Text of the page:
Gary Cohn, former Goldman Sachs executive and top economic adviser to president Trump, is leading the search for a new Fed chief to replace Janet Yellen. But guess what, he seems the most likely to fill the role. Putting oneself forward in a search role is not foreign in Washington—that is how Dick Cheney got his position as vice president under George W Bush. Speculation about the next Fed boss has grown as Yellen has not made her intentions clear and Trump has long been an opponent of her tenure. If Cohn were to take her place he would be the first Fed leader in decades that did not have an extensive economics background.
FINSUM: We think this would be a perfect fit for Cohn. Given the turmoil at the White House and the fact that he seems to be at odds with Trump on some issues, it might be a very good role for him to be the leader of the Fed.
The Republican push for a healthcare overhaul to replace Obamacare has not been doing very well. Senate leader McConnell has delayed the summer recess to try to get it through, but so far it looks like Republicans just don’t have enough votes. As a response, the party is set to unveil a new plan that will hopefully attract more lawmakers to support it. However, early comments on the new plan (which is due out today), don’t seem favorable.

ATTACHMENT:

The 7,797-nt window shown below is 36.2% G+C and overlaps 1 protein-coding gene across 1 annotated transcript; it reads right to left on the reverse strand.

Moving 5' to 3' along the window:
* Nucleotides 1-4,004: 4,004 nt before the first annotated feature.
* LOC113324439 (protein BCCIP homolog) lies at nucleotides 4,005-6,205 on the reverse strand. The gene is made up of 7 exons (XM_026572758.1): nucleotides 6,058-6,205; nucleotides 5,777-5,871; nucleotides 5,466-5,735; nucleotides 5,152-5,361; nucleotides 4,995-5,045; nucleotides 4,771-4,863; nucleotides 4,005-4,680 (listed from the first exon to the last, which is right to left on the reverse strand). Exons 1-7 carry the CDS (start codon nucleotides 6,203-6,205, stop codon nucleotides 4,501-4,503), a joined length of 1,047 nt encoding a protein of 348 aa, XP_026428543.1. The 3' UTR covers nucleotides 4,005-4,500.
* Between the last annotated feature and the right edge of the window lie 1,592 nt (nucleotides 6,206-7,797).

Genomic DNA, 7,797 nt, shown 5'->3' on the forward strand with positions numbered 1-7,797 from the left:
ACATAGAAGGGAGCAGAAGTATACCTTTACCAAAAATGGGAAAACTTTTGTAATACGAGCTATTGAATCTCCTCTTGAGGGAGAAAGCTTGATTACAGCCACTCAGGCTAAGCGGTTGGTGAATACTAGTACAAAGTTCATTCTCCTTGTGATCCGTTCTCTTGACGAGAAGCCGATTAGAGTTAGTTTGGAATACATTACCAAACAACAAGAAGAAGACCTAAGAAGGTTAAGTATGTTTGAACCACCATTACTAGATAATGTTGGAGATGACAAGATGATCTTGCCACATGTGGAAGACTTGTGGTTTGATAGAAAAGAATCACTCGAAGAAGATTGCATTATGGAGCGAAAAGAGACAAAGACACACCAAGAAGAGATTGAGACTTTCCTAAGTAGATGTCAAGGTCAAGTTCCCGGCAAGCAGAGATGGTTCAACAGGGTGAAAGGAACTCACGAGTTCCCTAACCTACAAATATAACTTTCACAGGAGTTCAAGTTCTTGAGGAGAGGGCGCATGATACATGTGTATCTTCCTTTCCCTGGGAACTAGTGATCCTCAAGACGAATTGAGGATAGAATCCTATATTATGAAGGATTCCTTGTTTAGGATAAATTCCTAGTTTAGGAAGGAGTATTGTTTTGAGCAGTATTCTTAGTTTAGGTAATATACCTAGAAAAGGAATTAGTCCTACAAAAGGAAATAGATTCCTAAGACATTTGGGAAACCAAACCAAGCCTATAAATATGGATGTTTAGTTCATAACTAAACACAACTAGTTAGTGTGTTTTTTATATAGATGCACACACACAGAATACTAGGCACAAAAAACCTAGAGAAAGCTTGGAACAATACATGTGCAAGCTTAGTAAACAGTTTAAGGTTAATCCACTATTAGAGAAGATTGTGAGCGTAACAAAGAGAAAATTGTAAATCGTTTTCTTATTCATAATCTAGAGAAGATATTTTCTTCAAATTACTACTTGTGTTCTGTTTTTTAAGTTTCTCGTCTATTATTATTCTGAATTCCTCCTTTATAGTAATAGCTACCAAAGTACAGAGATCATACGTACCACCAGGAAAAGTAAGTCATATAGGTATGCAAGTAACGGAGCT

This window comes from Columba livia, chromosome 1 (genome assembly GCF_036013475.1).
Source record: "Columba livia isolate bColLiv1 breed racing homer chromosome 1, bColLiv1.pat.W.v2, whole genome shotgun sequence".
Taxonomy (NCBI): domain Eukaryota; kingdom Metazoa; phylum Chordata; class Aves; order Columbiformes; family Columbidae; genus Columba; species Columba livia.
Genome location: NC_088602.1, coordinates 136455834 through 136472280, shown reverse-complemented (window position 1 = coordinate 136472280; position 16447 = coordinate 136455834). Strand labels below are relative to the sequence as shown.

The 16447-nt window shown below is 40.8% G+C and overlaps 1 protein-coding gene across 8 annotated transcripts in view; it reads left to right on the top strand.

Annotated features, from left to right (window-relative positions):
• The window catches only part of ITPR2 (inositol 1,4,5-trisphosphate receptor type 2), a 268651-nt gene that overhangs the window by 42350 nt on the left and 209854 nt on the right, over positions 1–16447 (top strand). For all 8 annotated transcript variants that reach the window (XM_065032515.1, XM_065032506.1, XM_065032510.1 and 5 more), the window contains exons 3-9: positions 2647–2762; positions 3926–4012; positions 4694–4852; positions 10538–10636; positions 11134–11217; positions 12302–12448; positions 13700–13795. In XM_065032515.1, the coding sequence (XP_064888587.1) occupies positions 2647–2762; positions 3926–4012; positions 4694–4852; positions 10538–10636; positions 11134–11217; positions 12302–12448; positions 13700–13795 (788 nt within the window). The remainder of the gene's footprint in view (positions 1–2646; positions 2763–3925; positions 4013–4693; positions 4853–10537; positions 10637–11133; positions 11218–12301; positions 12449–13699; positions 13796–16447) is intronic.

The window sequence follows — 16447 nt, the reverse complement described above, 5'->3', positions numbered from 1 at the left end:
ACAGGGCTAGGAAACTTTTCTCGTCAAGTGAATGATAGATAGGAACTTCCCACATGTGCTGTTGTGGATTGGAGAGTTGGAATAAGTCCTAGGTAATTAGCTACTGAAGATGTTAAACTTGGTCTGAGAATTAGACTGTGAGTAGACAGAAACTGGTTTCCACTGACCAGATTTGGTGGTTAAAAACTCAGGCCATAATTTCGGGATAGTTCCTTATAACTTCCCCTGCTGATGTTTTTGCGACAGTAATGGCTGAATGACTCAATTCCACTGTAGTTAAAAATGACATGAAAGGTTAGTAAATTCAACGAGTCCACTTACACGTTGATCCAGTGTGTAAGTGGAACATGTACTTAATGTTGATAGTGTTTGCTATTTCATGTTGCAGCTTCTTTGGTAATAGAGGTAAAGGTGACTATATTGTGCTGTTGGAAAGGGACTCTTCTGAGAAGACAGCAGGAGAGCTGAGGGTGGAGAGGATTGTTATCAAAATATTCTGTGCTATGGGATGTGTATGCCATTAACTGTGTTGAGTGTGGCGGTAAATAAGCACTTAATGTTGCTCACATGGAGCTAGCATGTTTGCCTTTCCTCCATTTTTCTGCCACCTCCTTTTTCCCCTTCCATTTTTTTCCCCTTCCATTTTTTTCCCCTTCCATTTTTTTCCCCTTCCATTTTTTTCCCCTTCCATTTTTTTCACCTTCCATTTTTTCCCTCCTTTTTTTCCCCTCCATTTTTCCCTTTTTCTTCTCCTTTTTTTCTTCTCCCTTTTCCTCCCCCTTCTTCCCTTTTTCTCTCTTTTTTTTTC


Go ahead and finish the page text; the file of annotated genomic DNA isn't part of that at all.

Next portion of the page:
FINSUM: The big trouble for McConnell, who is publicly under pressure from Trump, is that some of the non-supporting Republicans think the measure goes too far, while others think it does not go far enough. Hard to make a deal in that situation.
Speaking to Congress yesterday, Fed chief Janet Yellen spooked the markets with some unexpected comments. While many thought she would walk the up-until-now Fed line of a healthy economy and quarterly rate rises, she broke from that mold and delivered a dovish speech no one seemed to expect. In particular, she expressed worries about low inflation, using a deliberate change of wording that signaled to markets that something had changed. “When the Fed makes a deliberate change in its phraseology, it clearly matters … It shows the Fed is getting a little less prepared to give inflation the benefit of the doubt”, said the chef economist at Wrightson Icap.
FINSUM: So perhaps the Fed is not so sure inflation will keep rising. This definitely draws into question the forecasted rate rises for the rest of the year.